5. Can you tell us about your mission/your goal in the field of HIV/AIDS? And what are the barriers in Serbia on the way to reach them?

What I want to achieve is to increase the number of people get tested by enabling self-testing and removing the restrictions on who can legally administer the testing. The testing is provided by the Institute for Public Health and other Health Care Institutions in Belgrade and few other towns. Because of stigma and other reasons such as the working days and hours of the institutions or non-ability to travel to another town where the institution is situated due to financial or some other obstacles etc., the access is limited. Home-testing and testing provided by NGO’s members and activists at places which are low-threshold would be a better solution.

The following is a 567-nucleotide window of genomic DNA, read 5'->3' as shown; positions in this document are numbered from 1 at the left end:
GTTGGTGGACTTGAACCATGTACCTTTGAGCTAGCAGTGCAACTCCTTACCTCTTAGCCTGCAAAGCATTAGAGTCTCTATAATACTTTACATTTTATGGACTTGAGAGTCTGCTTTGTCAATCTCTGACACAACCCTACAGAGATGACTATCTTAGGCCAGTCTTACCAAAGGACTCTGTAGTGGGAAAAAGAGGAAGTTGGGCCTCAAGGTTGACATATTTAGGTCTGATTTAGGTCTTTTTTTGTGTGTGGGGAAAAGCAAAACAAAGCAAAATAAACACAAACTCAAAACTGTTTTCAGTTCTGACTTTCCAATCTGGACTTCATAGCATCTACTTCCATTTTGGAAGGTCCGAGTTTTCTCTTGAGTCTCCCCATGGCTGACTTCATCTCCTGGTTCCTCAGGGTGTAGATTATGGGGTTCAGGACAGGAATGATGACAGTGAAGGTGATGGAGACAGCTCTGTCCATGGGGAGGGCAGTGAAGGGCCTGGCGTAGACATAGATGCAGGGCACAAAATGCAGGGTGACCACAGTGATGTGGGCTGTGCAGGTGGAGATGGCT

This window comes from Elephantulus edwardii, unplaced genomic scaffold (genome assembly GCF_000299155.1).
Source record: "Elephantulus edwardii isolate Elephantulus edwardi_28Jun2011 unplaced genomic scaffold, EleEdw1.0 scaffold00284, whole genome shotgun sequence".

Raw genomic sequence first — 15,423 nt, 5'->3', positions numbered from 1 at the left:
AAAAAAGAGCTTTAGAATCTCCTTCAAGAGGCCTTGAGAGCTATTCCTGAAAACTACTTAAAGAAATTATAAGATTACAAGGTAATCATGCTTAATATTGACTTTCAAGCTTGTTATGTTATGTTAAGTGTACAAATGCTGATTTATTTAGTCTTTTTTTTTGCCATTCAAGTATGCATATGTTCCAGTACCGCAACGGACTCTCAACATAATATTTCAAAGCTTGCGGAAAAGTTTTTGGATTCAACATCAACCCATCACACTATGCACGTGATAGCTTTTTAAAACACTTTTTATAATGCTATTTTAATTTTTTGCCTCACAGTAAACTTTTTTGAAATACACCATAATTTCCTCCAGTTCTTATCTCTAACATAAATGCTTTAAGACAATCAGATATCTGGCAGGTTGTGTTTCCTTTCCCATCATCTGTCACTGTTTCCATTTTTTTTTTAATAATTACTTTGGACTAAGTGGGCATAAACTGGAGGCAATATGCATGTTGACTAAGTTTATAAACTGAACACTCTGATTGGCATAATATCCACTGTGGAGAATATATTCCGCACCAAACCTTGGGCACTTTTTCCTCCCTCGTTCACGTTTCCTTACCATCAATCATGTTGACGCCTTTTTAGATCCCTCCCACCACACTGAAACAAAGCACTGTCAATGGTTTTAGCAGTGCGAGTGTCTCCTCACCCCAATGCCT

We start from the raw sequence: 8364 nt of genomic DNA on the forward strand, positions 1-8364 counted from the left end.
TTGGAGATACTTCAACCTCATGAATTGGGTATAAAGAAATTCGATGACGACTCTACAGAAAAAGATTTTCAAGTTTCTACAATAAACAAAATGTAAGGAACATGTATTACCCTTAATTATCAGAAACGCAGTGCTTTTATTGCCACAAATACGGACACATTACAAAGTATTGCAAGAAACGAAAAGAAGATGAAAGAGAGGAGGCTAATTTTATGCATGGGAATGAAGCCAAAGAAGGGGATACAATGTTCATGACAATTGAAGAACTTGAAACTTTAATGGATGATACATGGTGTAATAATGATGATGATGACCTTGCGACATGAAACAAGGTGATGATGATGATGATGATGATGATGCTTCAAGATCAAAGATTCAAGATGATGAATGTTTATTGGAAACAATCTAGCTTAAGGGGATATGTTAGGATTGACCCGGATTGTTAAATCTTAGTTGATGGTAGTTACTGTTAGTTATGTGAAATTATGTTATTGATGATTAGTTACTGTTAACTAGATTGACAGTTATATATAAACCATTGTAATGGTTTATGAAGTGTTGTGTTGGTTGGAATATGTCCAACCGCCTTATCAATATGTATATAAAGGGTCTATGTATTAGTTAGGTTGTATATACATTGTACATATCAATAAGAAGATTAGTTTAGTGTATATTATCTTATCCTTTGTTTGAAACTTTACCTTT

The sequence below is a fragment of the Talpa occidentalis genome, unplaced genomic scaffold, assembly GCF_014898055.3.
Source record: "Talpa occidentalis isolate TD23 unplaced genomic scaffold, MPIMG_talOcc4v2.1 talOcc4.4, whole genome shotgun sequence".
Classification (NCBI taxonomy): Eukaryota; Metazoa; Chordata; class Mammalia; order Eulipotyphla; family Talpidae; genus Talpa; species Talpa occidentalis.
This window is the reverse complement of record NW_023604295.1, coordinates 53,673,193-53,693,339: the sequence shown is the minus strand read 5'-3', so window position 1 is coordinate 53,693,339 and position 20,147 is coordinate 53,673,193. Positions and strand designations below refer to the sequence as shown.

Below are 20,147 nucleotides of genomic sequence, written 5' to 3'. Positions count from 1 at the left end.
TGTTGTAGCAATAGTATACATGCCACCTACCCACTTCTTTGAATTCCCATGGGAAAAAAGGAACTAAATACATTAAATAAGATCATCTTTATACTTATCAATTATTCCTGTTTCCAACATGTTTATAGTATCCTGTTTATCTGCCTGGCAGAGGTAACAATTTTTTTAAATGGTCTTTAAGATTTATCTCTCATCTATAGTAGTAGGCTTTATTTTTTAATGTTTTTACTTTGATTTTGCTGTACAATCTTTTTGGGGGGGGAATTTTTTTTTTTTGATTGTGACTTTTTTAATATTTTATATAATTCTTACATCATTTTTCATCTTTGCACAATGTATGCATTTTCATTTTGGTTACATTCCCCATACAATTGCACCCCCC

My personal mission is to enable access to PrEP in Serbia and to provide the newest generation of medications for PLHIV, since most of them just get the first generation. Furthermore, I will continue working on fighting stigma and discrimination, especially among health care providers, who work in the field of HIV/AIDS. 

Thank you, Tanja!